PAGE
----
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Mapping the Marvel Comics universe

News & Trends 5 min read

Mapping the Marvel Comics universe

Mapping the Marvel Comics universe

Not so long ago we cast an eye at the DC Comics universe and where its heroes reside. Now, with Netflix’s Jessica Jones receiving rave reviews from critics and fans alike, it’s time we gave Marvel’s bulging roster its due.

Jessica Jones, Daredevil and New York

We know that a large number of Marvel superheroes are based in the Big Apple. Everyone from our friendly neighbourhood Spider-Man to Tony Stark’s ol’ Shellhead have spent time in NYC, but in the interest of brevity, we felt we’d keep the focus on two heroes currently turning up the heat in Hell’s Kitchen.

 

DaredevilFIN- Leonard Zhukovsky / Shutterstock.com

 

Hell’s Kitchen is the formerly aptly-named neighbourhood in midtown Manhattan, once renowned for its high crime rate. Gangsters, murderers and even blind, fictional vigilantes have all been key to the perception of Hell’s Kitchen’s as a hotspot of violence and anarchy.

Much of this is retained in the Marvel comics’ gritty representation of the area. The reality is somewhat different, with gentrification seeing to it that chic restaurants and off-Broadway theatres are more commonly seen than the carnage wrought by Wilson Fisk and Kilgrave.

Bruce Banner/The Incredible Hulk and New Mexico

Banner becomes a somewhat nomadic presence in the comics and films after his exposure to gamma radiation causes him to see green. Before moving from Calcutta to, surprise surprise, New York City, a research lab in New Mexico was where the scientist became Incredible.

The exact location of the nuclear research facility remains vague in the comics, and is only referred to as “Desert Base.” In all likelihood, Marvel was using the Jornada del Muerto desert as a point of reference. The desert was the site of the Trinity test, the first detonation of an atomic bomb as part of the Manhattan project.

 

ENCIK KOPI O / Shutterstock.com ENCIK KOPI O / Shutterstock.com

 

Mostly uninhabited and located between the San Andreas and Oscura Mountains, the roughly translated “Journey of Death” describes specifically the 100-mile route leading through the desert basin. Basically, an ideal place for a giant, green and very angry monster to be let loose.

Ant-Man and San Francisco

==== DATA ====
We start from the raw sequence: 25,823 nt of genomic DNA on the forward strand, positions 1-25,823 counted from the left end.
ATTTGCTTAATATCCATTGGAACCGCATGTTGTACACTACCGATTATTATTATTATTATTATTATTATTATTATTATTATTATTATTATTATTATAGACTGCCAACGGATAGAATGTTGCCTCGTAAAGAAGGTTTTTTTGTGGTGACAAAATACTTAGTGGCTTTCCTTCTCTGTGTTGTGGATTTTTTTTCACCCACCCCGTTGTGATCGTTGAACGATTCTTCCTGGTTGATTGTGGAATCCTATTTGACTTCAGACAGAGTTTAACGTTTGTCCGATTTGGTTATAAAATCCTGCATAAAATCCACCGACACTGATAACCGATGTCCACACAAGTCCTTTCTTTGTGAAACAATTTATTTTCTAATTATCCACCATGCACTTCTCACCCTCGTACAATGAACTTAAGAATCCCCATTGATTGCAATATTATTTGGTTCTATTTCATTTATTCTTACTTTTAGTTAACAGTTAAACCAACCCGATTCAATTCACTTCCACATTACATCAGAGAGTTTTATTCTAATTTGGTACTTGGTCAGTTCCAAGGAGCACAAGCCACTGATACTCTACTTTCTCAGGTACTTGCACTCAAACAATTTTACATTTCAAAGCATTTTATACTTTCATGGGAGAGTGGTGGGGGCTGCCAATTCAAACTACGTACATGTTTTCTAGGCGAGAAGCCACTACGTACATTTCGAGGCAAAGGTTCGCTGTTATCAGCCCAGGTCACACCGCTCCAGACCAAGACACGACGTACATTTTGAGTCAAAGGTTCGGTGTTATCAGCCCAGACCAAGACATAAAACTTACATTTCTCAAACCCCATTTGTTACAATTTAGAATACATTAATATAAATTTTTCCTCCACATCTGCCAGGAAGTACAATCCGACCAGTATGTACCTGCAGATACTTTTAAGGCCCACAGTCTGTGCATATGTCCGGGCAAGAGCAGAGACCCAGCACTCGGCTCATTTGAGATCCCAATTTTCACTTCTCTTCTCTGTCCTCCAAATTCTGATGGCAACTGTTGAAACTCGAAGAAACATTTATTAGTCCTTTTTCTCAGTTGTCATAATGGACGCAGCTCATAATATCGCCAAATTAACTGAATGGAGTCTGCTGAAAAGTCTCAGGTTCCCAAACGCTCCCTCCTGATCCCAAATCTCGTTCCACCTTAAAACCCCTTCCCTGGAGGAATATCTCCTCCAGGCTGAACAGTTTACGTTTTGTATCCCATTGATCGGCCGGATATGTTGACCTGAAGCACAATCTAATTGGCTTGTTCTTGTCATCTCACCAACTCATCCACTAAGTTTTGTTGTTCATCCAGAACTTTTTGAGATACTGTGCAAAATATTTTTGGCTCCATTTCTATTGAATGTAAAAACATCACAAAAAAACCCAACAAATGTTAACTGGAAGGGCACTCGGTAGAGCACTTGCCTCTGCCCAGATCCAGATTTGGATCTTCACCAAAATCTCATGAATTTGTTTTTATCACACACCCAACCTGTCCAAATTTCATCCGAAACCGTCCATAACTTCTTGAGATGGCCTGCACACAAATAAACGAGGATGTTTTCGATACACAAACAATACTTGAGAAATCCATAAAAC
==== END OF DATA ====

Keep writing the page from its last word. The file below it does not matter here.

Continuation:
We have a couple of Ant-Men to choose from, with Hank Pym eventually making way for Scott Lang who appeared in the 2015, Paul Rudd-starring blockbuster. We’ll opt for the latter given the use of location was key for Rudd’s film and helped differentiate it from the New York-based carnage of The Avengers features.

San Francisco is helpfully signposted in the opening shots of Ant-Man, with Scott being escorted home from prison via the Golden Gate Bridge. Over the past couple of years, San Francisco has become the go-to city for movie-based destruction, with everything from the Adam Sandler stinker Pixels to Rise of the Planet of the Apes using the city, and its iconic bridge, as explosion-fodder.

 

greylock / flickr.com

 

Thankfully, Ant-Man avoids this, shrinking down to an appropriate size to fight the nefarious Yellow Jacket atop a toy train in the films’ climactic scene, and leaving the city’s trams to the tourists.

Black Widow and Stalingrad (now Volgograd)

The only hero on our list to appear outside of the U.S., Natasha Romanova was born in Stalingrad, renamed Volgograd in 1961 as part of the de-Stalinization of the Soviet Union.

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Natasha was rescued from a burning building by a Soviet soldier (in the comics, anyway), and was eventually subjected to Soviet brainwashing and training. Here, she re-emerged as Black Widow – a master assassin and a weapon used against the Avengers.

Black Widow has since broken ties with her former superiors/captors and fights the good fight alongside The Avengers, with the films seeing her travel the globe from Eastern Europe (the fictional Sokovia) to Washington DC.

Captain America and Washington DC

We know that Captain America comes from New York City, but arguably the super soldier’s most iconic battle took place in Washington, D.C., the setting of the 2014 film The Winter Soldier.

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Cap’s appearance in the U.S. capital was announced during the film’s opening, as he ran (very fast) laps around the Lincoln Memorial. The move from his hometown to DC seemed purely political, with Steve Roger’s fight against corruption taking him to the very heart of S.H.I.E.L.D. and the upper echelons of state politics, with Hydra-supporting senators feeling the force of his disapproval.

Jamie Stevenson

Jamie Stevenson

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